Bringing Censors to the Book Fair

Jonathan Mirsky from New York Review of Books
When I arrived at the London Book Fair on Monday, I saw a huge sign outside showing a cute Chinese boy holding an open book with the words underneath him: “China: Market Focus.” The special guest of this year’s fair was the Chinese Communist Party’s...

Sinica Podcast

03.23.12

L’affaire Daisey

Kaiser Kuo, Jeremy Goldkorn & more from Sinica Podcast
If you smell anything burning, it’s likely your Internet cable melting from the heat of all these rumors. Which is why at Sinica we turn our unforgiving gaze this week at unsubstantiated press, foreign and domestic, focusing first on reports of...

China’s Falling Star

Ian Johnson from New York Review of Books
In China, the year is traditionally divided into periods based on the moon’s orbit around the earth and the sun’s path across the sky. This lunisolar calendar is laden with myths and celebrated by rituals that allowed Chinese to mark time and make...

Sinica Podcast

03.16.12

Midnight in Peking

Kaiser Kuo, Jeremy Goldkorn & more from Sinica Podcast
In a China accustomed to glacial political change, Bo Xilai’s dramatic fall from power this week has stunned observers nationwide. Joining us to help make sense of things is Guardian correspondent Tania Branigan, who helps review what exactly...

Sinica Podcast

03.09.12

The Mirror of History: China Through the Looking Glass

Kaiser Kuo, Jeremy Goldkorn & more from Sinica Podcast
Sinica is coming out a bit earlier than usual this week: We were lucky enough to catch Jeffrey Wasserstrom on Monday during a well-timed visit to Beijing, and dragged him into the studio to get his views on the recent elections in Wukan, what is...

Books

03.08.12

Ballot Box China

Kerry Brown
Since 1988, China has undergone one of the largest, but least understood experiments in grassroots democracy. Across 600,000 villages in China, with almost a million elections, some three million officials have been elected. The Chinese government believes that this is a step towards "democracy with Chinese characteristics". But to many involved in them, the elections have been mired by corruption, vote-rigging and cronyism. This book looks at the history of these elections, how they arose, what they have achieved and where they might be going, exploring the specific experience of elections by those who have taken part in them — the villagers in some of the most deprived areas of China.  —Zed Books

Reports

03.07.12

Bringing China’s Criminal Procedure Law in Line With International Standards

Amnesty International
In August 2011, the Standing Committee of the National People’s Congress issued the Criminal Procedure Law Draft Revisions, which were then submitted for approval at the March 2012 meeting of the National People’s Congress. This Amnesty...

Learning How to Argue

Ian Johnson from New York Review of Books
One of China’s most outspoken public intellectuals, Ran Yunfei was detained last year after calls went out for China to emulate the “Jasmine Revolution” protests sweeping North Africa. He was held without trial for six months until last August...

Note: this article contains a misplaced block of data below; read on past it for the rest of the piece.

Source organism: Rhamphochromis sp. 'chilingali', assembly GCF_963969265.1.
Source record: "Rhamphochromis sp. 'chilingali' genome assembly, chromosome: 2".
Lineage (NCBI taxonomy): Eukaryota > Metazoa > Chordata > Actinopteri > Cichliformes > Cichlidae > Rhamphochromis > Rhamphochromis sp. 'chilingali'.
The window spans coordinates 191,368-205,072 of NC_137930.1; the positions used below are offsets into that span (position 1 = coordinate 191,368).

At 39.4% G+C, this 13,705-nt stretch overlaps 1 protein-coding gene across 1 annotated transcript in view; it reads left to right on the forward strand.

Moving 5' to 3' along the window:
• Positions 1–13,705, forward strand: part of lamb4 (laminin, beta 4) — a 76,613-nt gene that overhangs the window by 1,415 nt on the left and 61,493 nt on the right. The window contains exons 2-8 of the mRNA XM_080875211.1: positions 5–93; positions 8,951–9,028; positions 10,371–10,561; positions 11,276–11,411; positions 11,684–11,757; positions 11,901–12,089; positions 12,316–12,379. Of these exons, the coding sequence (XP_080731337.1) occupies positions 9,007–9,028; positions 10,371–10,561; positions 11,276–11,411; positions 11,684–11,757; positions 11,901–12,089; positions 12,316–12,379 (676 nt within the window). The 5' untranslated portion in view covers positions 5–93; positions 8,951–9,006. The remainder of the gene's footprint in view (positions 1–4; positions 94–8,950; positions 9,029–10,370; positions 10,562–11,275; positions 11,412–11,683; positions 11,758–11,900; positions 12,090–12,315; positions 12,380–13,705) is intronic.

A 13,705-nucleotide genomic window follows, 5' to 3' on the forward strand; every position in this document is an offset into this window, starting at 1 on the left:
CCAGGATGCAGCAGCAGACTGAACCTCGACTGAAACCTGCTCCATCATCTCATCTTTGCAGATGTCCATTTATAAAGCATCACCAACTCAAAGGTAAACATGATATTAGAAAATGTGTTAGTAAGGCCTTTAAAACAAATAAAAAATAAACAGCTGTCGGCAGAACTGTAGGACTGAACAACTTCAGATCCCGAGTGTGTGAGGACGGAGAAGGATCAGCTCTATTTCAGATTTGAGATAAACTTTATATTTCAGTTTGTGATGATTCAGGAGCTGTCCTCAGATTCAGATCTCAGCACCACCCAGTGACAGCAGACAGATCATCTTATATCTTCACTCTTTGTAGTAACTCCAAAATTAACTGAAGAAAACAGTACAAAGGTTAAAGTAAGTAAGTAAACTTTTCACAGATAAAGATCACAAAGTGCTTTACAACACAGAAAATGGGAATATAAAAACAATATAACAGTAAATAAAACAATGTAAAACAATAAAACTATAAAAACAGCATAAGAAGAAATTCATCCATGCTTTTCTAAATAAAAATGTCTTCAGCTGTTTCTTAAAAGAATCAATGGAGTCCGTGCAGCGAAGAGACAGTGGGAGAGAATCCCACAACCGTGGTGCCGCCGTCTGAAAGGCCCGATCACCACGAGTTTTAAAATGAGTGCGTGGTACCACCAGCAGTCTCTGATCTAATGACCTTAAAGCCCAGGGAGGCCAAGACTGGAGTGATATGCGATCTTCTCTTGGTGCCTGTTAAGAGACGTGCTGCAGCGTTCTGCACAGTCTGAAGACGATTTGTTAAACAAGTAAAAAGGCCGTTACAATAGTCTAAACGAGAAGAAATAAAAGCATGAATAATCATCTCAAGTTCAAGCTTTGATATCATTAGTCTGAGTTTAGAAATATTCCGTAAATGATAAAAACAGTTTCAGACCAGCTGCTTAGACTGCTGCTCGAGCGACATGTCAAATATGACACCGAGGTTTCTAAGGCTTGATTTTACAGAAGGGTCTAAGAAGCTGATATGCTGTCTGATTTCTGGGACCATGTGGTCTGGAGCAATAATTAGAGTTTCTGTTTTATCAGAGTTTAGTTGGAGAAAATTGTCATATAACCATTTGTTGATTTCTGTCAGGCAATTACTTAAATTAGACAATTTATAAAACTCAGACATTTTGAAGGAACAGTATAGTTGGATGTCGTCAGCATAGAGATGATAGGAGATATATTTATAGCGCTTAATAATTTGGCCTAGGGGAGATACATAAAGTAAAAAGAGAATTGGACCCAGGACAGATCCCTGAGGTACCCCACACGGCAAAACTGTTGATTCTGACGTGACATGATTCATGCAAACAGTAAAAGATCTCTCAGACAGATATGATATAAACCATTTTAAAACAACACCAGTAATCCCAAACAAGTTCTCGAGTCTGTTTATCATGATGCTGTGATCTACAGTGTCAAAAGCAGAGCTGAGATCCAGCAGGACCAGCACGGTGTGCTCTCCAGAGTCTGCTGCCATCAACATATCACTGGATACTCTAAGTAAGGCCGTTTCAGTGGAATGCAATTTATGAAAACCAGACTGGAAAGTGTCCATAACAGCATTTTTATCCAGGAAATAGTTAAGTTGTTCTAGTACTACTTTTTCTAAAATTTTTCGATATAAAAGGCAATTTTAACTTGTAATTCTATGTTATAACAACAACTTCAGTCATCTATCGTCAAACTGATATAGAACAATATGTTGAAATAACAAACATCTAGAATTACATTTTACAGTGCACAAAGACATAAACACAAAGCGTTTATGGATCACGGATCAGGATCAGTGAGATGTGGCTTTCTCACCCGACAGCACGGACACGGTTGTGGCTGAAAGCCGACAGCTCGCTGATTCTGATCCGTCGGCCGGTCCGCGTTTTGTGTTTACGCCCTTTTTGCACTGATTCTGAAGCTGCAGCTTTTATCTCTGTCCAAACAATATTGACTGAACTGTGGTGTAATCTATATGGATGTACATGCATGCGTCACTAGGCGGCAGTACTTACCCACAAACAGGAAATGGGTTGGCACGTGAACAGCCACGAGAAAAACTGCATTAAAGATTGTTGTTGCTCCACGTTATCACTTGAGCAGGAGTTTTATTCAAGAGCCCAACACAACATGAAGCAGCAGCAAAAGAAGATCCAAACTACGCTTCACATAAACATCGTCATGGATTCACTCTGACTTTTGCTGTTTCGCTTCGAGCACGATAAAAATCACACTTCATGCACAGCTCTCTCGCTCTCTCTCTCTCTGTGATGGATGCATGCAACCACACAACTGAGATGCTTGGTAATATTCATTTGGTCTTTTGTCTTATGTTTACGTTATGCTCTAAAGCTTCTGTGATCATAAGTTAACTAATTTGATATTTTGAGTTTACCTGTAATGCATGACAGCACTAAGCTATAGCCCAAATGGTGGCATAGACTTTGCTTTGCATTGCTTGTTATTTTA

Media

02.29.12

Three Trends in Public Opinion Online in China

Hu Yong
Looking back at China’s Internet in 2011, there were three broad trends that deserve greater attention. The first was a general shift from emotionally-driven nationalist chatter as the defining tone of China’s Internet to more basic attention to...

Books

02.27.12

Public Passions

Eugenia Lean
In 1935, a Chinese woman by the name of Shi Jianqiao murdered the notorious warlord Sun Chuanfang as he prayed in a Buddhist temple. This riveting work of history examines this well-publicized crime and the highly sensationalized trial of the killer. In a fascinating investigation of the media, political, and judicial records surrounding this cause célèbre, Eugenia Lean shows how Shi Jianqiao planned not only to avenge the death of her father, but also to attract media attention and galvanize public support.Lean traces the rise of a new sentiment—"popular sympathy"—in early twentieth-century China, a sentiment that ultimately served to exonerate the assassin. The book sheds new light on the political significance of emotions, the powerful influence of sensational media, modern law in China, and the gendered nature of modernity.  —University of California Press

Sinica Podcast

02.24.12

Journey to the West

Kaiser Kuo, Jeremy Goldkorn & more from Sinica Podcast
This week on Sinica, Kaiser Kuo and Jeremy Goldkorn are pleased to host Ed Wong from The New York Times, along with Adrienne Mong, whom you’ve seen on NBC News. First up is Xi Jinping’s recent visit to the United States, and a closer look at the...

The Chinese Are Coming!

Richard Bernstein from New York Review of Books
The day after the Russian parliamentary elections in early December, the Chinese publication Global Times, an English-language newspaper and website managed by People’s Daily, the official organ of the Communist Party official, ran an editorial on...

Books

02.16.12

Grounds of Judgment

Pär Kristoffer Cassel